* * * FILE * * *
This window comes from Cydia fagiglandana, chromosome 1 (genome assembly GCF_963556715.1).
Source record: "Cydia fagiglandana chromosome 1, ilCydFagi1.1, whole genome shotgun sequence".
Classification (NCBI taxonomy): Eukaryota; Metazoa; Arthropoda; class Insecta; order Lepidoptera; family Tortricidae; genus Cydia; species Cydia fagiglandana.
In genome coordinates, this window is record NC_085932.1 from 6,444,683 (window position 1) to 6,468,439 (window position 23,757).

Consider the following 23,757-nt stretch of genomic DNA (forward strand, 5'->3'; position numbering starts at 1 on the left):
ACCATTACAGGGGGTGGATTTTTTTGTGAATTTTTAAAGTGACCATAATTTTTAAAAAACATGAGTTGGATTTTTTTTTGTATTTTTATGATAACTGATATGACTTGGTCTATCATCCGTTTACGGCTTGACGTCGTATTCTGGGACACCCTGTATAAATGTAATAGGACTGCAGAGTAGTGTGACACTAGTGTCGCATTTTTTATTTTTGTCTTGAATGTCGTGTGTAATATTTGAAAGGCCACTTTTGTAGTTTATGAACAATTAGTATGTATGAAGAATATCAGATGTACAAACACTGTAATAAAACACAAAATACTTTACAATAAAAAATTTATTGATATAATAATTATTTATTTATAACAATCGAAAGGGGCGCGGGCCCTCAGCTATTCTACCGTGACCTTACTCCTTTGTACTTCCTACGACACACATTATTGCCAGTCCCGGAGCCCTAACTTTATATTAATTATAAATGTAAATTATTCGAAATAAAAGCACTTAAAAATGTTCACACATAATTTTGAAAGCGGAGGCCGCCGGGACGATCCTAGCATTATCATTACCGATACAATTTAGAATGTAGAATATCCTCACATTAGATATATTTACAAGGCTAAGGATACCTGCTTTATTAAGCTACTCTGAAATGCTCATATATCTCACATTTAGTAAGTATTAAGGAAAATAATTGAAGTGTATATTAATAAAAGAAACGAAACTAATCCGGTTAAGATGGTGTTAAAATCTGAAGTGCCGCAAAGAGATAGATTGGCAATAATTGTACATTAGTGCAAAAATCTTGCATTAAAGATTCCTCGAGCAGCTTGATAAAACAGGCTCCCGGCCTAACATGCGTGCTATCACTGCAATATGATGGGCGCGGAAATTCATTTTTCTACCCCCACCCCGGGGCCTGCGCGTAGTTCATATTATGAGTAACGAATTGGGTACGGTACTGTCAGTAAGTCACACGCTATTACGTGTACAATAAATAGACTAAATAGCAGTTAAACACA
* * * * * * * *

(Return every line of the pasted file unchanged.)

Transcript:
This window comes from Cydia fagiglandana, chromosome 1 (genome assembly GCF_963556715.1).
Source record: "Cydia fagiglandana chromosome 1, ilCydFagi1.1, whole genome shotgun sequence".
Classification (NCBI taxonomy): Eukaryota; Metazoa; Arthropoda; class Insecta; order Lepidoptera; family Tortricidae; genus Cydia; species Cydia fagiglandana.
In genome coordinates, this window is record NC_085932.1 from 6,444,683 (window position 1) to 6,468,439 (window position 23,757).

Consider the following 23,757-nt stretch of genomic DNA (forward strand, 5'->3'; position numbering starts at 1 on the left):
ACCATTACAGGGGGTGGATTTTTTTGTGAATTTTTAAAGTGACCATAATTTTTAAAAAACATGAGTTGGATTTTTTTTTGTATTTTTATGATAACTGATATGACTTGGTCTATCATCCGTTTACGGCTTGACGTCGTATTCTGGGACACCCTGTATAAATGTAATAGGACTGCAGAGTAGTGTGACACTAGTGTCGCATTTTTTATTTTTGTCTTGAATGTCGTGTGTAATATTTGAAAGGCCACTTTTGTAGTTTATGAACAATTAGTATGTATGAAGAATATCAGATGTACAAACACTGTAATAAAACACAAAATACTTTACAATAAAAAATTTATTGATATAATAATTATTTATTTATAACAATCGAAAGGGGCGCGGGCCCTCAGCTATTCTACCGTGACCTTACTCCTTTGTACTTCCTACGACACACATTATTGCCAGTCCCGGAGCCCTAACTTTATATTAATTATAAATGTAAATTATTCGAAATAAAAGCACTTAAAAATGTTCACACATAATTTTGAAAGCGGAGGCCGCCGGGACGATCCTAGCATTATCATTACCGATACAATTTAGAATGTAGAATATCCTCACATTAGATATATTTACAAGGCTAAGGATACCTGCTTTATTAAGCTACTCTGAAATGCTCATATATCTCACATTTAGTAAGTATTAAGGAAAATAATTGAAGTGTATATTAATAAAAGAAACGAAACTAATCCGGTTAAGATGGTGTTAAAATCTGAAGTGCCGCAAAGAGATAGATTGGCAATAATTGTACATTAGTGCAAAAATCTTGCATTAAAGATTCCTCGAGCAGCTTGATAAAACAGGCTCCCGGCCTAACATGCGTGCTATCACTGCAATATGATGGGCGCGGAAATTCATTTTTCTACCCCCACCCCGGGGCCTGCGCGTAGTTCATATTATGAGTAACGAATTGGGTACGGTACTGTCAGTAAGTCACACGCTATTACGTGTACAATAAATAGACTAAATAGCAGTTAAACACA